Russell Westbrook needs 16 rebounds tonight against the Grizzlies in order to average a triple-double for the second straight season, which would be an unimpeachably impressive achievement. After Carmelo Anthony joked earlier this week about Westbrook “stealing” rebounds, Westbrook spoke out against those who discount his rebounding numbers as somehow fake.
At practice today Westbrook was asked an apparently unrelated question about Steven Adams’s rebounding, at which point he went off, noting that, “If people could get 20 rebounds every night, they would. If people could get 15 rebounds, they would.”
Here’s a transcript, via Royce Young:
A lot people make jokes about whatever, stat-padding or going to get rebounds. If people could get 20 rebounds every night, they would. If people could fucking get 15 rebounds, they would. People that’s talking or saying whatever they need to say, they should try doing it and see how hard it is.
Since everybody wants to be talking, I’m tired of hearing the same old rebound this, stealing rebounds, all this shit. I take pride in what I do. I come out and play, and I get the ball faster than someone else gets to it. That’s what it is. If you don’t want it, I’m gonna get it. Simple as that.
Yes, Westbrook will occasionally nab rebounds that his other teammates could easily have grabbed, and, yes, he will almost certainly make a point of screaming into the lane when various Grizzlies scrubs chuck up bricks tonight. But as Thunder head coach Billy Donovan has repeatedly stated, there’s a legitimate basketball advantage to getting the ball into Westbrook’s hands as quickly and directly as possible. No other point guard in the league is as terrifying in transition, and Westbrook grabbing a rebound that otherwise would have fallen to Adams means that the Thunder can kick into high gear and fly down the court. “Any time you can have a guard like that to come back and rebound the way he does, because we want to push the break, when he gets it off the rebound he’s able to jump-start the break and a lot of good things happen from that,” Anthony said.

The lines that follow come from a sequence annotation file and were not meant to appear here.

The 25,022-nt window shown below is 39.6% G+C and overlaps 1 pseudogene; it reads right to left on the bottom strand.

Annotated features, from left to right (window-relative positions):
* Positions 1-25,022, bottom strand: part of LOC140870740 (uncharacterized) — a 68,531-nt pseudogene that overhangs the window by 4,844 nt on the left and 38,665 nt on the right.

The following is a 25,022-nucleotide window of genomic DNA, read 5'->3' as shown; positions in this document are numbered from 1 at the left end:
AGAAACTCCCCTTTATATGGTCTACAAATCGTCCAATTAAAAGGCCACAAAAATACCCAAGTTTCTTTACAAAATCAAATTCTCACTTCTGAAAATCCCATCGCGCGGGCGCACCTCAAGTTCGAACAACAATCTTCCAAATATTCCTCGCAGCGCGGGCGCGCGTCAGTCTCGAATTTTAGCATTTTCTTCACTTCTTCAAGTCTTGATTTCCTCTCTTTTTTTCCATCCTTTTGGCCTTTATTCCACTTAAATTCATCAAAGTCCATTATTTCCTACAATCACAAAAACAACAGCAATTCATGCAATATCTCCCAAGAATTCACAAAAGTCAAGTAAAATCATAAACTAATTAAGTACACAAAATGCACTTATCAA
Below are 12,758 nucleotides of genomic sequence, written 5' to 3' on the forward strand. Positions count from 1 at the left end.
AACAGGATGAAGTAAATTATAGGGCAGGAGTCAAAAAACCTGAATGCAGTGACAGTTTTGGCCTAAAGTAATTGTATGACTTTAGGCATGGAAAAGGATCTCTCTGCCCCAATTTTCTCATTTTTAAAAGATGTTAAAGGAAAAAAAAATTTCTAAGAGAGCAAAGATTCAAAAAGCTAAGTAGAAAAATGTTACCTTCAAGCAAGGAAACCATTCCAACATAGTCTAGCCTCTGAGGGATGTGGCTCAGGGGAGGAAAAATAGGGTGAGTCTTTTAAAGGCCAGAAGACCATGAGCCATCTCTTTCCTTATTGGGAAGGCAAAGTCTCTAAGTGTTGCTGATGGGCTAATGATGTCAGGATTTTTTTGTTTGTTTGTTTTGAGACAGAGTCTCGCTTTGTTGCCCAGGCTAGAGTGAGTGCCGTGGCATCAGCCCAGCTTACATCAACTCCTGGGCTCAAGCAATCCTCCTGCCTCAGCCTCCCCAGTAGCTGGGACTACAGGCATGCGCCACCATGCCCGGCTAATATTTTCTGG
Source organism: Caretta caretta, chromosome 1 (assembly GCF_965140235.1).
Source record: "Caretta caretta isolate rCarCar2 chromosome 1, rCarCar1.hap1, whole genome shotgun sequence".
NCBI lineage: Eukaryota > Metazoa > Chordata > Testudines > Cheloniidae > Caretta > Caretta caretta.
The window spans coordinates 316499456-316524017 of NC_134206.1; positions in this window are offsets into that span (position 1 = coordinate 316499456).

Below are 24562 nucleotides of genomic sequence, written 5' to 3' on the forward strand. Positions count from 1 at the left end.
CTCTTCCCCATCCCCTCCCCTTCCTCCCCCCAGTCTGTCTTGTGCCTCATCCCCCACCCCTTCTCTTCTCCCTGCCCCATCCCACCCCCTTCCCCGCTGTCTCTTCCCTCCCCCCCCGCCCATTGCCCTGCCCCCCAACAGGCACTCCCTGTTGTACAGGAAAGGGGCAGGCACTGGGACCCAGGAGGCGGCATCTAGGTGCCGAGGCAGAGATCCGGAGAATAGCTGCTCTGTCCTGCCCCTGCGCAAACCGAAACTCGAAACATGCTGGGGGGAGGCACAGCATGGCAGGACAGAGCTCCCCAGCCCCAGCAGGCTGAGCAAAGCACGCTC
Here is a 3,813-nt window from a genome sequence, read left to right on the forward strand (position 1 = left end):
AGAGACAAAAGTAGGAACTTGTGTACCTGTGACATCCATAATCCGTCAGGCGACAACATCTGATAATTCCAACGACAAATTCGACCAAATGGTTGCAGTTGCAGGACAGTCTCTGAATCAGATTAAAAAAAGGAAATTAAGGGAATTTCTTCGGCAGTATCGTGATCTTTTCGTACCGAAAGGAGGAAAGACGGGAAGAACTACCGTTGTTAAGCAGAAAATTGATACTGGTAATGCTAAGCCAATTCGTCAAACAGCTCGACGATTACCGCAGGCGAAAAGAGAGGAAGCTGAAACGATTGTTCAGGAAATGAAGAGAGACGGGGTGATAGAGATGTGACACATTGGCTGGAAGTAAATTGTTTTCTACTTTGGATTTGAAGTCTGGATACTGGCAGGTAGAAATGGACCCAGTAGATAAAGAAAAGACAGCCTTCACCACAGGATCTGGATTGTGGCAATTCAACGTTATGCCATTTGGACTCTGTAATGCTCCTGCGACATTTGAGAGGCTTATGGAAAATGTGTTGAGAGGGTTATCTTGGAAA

This may not excuse the most egregious instances of rebound-hogging, but Westbrook’s overreaches, such that they exist, do not make him any less talented of a rebounder. Getting 10 boards a game is not a meaningless exercise, and neither the Thunder nor Westbrook would be as successful if he didn’t make a point of crashing the glass.
Westbrook was a deserving MVP last season not simply because he got the few extra rebounds and assists necessary to amass 42 triple-doubles. To reduce his 2016-17 season to nothing more than a prize recognizing the triple-double would be to dismiss his staggering work in crunch time and his league-leading scoring average. If he gets his rebounds tonight and averages another triple-double for the season it won’t make him the MVP, not because of any inconsistency among voters, but because he was demonstrably worse this season. James Harden’s forthcoming MVP award does not invalidate Westbrook’s MVP from last year, the same way that Westbrook’s least meaningful rebounds do not cheapen his entire body of work.